[eimg url='' title='a3415230ba.jpg']

  • Elizabeth Halford February 5, 2010 04:26 pm

    @b: I'm sorry if you found my comment about taking time offensive. Note that I said "our inability", not "your inability". We are all guilty of taking imagery for granted and looking at it flippantly due to the masses of readily available content in cyber space. We are a microwave generation who wants everything in a nanosecond. That is what I was referencing, nothing more. I'm sorry if anyone found that offensive.

    @giovanni: A drop shadow could be interesting, actually. Like that idea.

    @Jennie: I keep my own skies folder from skies I have photographed myself. If there's an interesting one, I just drop it in there.

    Note: Some have complained about the section this tutorial was placed it. I'm sorry if you found that unhelpful, however, it's not my area. I'm not the one who decides where it will go so you'll have to just continue picking on me for my seeming misuse of the term '3-D'. ...and.....continue... :)

  • Giovanni February 5, 2010 01:59 pm

    Okay... quite a battering of the post I see out here. But I had a question, if I added a drop shadow to the two kids in the pic... would that make them 3D or just 'out of bounds'?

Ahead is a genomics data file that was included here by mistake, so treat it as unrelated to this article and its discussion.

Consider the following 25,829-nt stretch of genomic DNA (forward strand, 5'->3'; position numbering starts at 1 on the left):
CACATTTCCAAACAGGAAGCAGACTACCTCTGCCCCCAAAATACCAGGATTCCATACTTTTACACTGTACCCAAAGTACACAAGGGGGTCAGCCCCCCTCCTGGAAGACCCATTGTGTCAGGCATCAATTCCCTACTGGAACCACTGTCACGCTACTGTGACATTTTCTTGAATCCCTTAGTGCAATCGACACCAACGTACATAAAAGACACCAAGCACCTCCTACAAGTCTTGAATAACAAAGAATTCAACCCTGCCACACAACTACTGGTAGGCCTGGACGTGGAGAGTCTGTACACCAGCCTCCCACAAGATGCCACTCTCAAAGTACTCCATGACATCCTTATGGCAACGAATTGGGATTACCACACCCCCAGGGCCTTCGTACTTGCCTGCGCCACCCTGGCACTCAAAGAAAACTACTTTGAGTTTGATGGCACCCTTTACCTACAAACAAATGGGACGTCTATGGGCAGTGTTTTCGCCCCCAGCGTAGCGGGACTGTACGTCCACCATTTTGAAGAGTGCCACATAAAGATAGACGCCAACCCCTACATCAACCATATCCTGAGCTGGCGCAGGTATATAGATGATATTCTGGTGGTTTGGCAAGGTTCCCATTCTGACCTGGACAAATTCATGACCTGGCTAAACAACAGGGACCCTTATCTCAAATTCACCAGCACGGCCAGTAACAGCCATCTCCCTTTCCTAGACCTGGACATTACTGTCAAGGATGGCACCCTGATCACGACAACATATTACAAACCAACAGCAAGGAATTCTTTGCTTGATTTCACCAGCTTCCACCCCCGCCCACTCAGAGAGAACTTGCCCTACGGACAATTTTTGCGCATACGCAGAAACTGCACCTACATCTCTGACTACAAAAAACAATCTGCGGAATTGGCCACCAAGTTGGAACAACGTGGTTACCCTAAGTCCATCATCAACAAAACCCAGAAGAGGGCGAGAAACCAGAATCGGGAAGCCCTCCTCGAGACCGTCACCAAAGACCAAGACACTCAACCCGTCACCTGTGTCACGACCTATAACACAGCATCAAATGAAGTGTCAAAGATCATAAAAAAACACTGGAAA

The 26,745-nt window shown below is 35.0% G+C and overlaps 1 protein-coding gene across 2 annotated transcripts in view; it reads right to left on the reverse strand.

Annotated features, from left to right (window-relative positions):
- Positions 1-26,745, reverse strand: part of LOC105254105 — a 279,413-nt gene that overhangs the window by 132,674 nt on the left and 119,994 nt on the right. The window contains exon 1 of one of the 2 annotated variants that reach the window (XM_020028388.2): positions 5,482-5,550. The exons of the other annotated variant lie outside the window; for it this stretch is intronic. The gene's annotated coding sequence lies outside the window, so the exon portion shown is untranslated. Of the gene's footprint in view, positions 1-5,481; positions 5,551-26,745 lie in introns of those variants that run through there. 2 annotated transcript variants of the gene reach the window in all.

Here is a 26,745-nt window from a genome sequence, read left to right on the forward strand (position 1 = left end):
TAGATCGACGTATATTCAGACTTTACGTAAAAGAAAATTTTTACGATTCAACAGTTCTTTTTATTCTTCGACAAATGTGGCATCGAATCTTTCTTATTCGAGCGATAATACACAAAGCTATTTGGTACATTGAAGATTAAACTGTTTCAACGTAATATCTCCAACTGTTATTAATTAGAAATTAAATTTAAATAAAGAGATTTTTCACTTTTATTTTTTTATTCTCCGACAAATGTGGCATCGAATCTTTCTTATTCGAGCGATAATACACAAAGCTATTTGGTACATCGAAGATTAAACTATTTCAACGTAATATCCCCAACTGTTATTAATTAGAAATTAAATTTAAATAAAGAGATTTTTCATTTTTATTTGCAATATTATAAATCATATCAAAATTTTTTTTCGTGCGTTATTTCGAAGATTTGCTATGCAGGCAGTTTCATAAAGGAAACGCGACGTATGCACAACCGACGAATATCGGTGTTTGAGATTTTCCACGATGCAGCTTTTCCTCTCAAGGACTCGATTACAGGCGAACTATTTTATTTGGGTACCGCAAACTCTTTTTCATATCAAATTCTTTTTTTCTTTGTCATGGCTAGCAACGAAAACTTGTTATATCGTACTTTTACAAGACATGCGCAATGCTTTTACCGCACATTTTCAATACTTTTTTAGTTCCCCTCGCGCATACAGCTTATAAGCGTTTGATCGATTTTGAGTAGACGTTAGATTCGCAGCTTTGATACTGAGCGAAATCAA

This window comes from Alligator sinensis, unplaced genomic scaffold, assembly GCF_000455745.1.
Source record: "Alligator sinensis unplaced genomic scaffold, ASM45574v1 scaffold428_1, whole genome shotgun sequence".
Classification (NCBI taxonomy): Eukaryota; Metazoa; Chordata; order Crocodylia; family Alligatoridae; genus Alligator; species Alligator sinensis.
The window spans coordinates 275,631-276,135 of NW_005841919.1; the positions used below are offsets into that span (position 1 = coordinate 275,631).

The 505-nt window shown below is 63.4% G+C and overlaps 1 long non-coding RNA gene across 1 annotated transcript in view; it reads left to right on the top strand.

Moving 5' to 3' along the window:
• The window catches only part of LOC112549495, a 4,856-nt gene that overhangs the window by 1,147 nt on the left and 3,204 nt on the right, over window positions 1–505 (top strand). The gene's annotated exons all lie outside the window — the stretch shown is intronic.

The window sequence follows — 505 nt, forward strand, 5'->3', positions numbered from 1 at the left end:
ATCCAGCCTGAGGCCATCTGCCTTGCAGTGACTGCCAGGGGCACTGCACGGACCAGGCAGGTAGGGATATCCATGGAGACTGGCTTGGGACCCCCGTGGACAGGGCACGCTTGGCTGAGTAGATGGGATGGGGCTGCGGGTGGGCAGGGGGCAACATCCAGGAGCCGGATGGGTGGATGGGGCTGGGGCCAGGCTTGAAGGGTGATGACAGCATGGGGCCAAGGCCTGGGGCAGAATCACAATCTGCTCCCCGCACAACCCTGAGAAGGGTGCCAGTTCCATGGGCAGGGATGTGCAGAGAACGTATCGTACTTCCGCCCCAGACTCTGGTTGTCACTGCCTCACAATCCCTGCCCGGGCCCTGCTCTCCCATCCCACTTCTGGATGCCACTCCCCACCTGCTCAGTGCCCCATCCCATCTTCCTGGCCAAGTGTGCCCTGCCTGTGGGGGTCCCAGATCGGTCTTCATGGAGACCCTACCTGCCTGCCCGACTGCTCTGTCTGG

• KB February 5, 2010 12:00 pm

    Remind me never to post anything to this site! Feedback not helpful at all!

  • Dzhonny February 5, 2010 11:34 am

    maybe its just unlucky choice of title-that would be understandable....but the real misleading act is all that talk about Avatar or Christmas Carol-that lead viewers think that it will be something that cant ever be achieved on 2D screen (not talking about anaglyph or other 3D techniques)

  • Paul C February 5, 2010 07:33 am

    Elizabeth - Nice job. It's a good technique and the image is much improved. I don't know that I'd call it 3D either, but I haven't seen any 2d image able to pull of that effect satisfactorily without the aid of glasses, etc.

  • Sarah February 5, 2010 07:23 am

    I think it looks like bad green screen. :(

  • Jennie Slade February 5, 2010 06:13 am

    Where do I get some of those "skies?" to put in a sky folder?

  • B February 5, 2010 04:55 am

    "I expect that viewers’ opinion of my ‘after’ will be widely affected by our inability to sit for more that 2 seconds and actually soak in an image. It might require an extra moment of contemplation to decide."

    Oh, I see, it's our fault for not looking hard enough. We're just too impatient, that must be it.